A title fight on Fuel TV? After rarely putting title fights on free broadcasts prior to signing with the Fox networks, the UFC is now starting to make it common practice. When Brazilian Renan Barão defends his interim bantamweight title for the first time against Michael McDonald on Feb. 16, it will mark the fourth free championship bout in the last 18 months.

And don’t let the interim tag fool you, this is one hell of a match-up. With champion Dominick Cruz still sidelined due to a second ACL surgery, the bantamweight division has been taken over by the new guard.

Barão captured the belt with a lopsided decision win over former WEC champion Urijah Faber in July. Since dropping his MMA debut in 2005, the 25-year-old Brazilian hasn’t tasted defeat in 30 straight fights.

Across the cage will be 22-year-old knockout artist Michael McDonald. Like Barão, McDonald took the division by storm, dismantling another former WEC title holder, Miguel Torres, in this last outing.

Let’s take a deeper look at the match-up. And as a reminder, this is a side-by-side comparison of how the fighters’ skills matchup against one another using similar scoring to the unified rules.

Striking: Barão – 9, McDonald – 10

McDonald (R) (Jeff Sherwood/Sherdog)

To be honest, it’s hard to say that Barão will be at a disadvantage standing. The Brazilian has a diverse arsenal on the feet, with the ability to explode into any strike. He does not possess the same type of power that his teammate—and fellow champion—Jose Aldo does, but if Barão’s fight with Brad Pickett is any indication, he can put guys down with his knees. Pickett is one of the most durable fighters in the division, yet Barão unleashed a vicious flying knee that dropped the Brit, before eventually submitting him. But don’t expect Barão to stand on the outside against McDonald, as his technique may not hold up.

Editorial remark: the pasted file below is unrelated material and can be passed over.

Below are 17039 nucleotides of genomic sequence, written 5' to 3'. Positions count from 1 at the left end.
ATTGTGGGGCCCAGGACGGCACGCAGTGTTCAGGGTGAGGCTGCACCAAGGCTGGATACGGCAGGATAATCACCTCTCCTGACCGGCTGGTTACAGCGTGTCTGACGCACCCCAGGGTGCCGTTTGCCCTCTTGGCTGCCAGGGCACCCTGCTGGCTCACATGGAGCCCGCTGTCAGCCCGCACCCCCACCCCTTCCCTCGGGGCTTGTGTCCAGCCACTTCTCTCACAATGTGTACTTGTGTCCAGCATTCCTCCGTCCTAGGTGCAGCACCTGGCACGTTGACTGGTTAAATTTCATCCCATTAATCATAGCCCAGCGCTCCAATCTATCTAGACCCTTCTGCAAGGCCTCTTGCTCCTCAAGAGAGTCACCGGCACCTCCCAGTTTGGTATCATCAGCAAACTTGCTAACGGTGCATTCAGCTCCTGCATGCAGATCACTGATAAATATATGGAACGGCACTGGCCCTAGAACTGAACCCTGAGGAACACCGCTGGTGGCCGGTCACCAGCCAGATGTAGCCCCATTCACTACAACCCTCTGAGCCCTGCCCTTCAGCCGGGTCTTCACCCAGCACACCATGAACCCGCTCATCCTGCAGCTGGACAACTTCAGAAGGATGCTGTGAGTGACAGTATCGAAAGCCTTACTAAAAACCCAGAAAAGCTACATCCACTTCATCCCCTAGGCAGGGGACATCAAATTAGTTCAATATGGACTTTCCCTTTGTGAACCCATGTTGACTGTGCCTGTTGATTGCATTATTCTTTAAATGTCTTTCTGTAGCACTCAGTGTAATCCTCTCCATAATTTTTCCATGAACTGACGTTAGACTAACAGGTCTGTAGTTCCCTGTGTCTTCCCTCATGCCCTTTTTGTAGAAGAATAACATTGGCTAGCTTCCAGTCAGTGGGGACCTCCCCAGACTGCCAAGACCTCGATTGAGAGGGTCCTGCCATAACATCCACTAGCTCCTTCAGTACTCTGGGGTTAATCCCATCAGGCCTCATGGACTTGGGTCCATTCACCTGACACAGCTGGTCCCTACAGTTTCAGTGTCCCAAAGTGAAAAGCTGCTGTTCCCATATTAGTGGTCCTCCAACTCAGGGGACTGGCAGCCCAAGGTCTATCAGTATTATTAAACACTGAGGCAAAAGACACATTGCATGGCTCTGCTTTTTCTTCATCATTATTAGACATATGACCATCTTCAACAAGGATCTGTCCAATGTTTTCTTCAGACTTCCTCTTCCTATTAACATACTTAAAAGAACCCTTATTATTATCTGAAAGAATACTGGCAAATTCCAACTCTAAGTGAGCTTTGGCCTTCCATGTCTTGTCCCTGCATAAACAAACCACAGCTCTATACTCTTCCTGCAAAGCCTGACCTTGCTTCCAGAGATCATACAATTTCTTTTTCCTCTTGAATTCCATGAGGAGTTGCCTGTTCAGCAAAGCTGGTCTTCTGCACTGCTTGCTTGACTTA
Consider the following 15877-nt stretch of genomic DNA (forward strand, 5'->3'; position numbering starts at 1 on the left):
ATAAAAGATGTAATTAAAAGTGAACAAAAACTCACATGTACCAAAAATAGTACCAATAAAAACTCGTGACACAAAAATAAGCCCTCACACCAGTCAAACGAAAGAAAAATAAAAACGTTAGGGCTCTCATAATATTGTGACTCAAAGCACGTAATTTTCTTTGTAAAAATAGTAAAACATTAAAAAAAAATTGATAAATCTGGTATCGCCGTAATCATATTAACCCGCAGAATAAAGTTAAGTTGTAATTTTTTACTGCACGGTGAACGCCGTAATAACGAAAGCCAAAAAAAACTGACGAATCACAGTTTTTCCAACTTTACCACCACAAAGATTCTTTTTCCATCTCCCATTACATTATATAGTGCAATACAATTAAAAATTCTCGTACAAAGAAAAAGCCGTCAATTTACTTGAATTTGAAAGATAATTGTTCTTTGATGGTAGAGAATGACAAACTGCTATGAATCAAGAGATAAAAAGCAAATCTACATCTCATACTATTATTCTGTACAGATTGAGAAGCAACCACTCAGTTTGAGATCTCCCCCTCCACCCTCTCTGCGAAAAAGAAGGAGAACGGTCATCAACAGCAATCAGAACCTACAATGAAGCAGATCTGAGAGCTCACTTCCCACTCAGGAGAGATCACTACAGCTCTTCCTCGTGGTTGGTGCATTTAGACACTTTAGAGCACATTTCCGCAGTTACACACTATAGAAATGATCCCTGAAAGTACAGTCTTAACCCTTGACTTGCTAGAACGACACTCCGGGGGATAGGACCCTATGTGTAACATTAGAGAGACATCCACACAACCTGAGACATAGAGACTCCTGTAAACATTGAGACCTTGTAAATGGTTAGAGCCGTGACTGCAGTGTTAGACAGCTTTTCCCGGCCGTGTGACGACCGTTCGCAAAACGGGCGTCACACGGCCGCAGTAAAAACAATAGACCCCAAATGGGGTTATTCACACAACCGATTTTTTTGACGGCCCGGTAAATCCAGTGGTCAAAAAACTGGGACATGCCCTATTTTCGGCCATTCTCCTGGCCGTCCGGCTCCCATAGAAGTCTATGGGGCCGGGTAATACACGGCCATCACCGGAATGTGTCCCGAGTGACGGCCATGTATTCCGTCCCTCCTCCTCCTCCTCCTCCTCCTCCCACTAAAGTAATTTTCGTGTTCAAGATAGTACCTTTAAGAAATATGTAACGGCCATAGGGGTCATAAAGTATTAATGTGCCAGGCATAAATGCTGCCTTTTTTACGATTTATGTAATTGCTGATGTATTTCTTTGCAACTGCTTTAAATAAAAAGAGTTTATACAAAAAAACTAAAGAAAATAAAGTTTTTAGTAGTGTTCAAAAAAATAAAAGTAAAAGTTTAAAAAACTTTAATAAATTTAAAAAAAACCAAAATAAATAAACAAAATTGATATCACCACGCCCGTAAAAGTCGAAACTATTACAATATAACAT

Technique is exactly why McDonald gets the edge on the feet. Although both fighters have similar frames, McDonald is the more technical striker. His kickboxing background is evident in his combinations and his use of angles. With nine of his 15 career wins coming by way of knockout, there’s no question that the Californian packs pop in his hands. He’s demonstrated that with back-to-back finishes of the aforementioned Torres and Alex Soto. The one hole in McDonald’s stand-up is his aggression, which can leave him open to counters. His lone defeat came by way of strikes, but he later avenged the loss.

Ground Game: Barão – 10, McDonald – 9

Barao (James Law/Heavy MMA)

While the edge standing tips slightly toward the American, the edge on the mat sways heavily toward Barão. Unlike his teammate and fellow Nova Uniao black belt Jose Aldo, Barão puts his world-class Brazilian Jiu-Jitsu to use with regularity. Three of his six wins under the Zuffa umbrella have come by way of tapout, and if Barão gets a dominant position in a fight, there’s little chance of escape. His resume is filled with nearly every form of submission in the sport, scoring with chokes, leg locks and arm attacks on his way to 13 career finishes on the mat. While Barão is willing to stand and trade with anyone, his easiest path to victory against McDonald will be on the ground.

McDonald isn’t a bad grappler by any means. The fighter holds a brown belt in BJJ and has four submission wins to his credit. But other than Torres—who opted to stand with McDonald—he hasn’t faced an elite ground fighter in his young career. Although he has had some entertaining battles on the mat with Chris Cariaso and Edwin Figueroa in his UFC career, playing that game with Barão will quickly put an end to McDonald’s title hopes.

Wrestling: Barão – 10, McDonald – 9

Barao (R) throws a kick (James Law/Heavy MMA)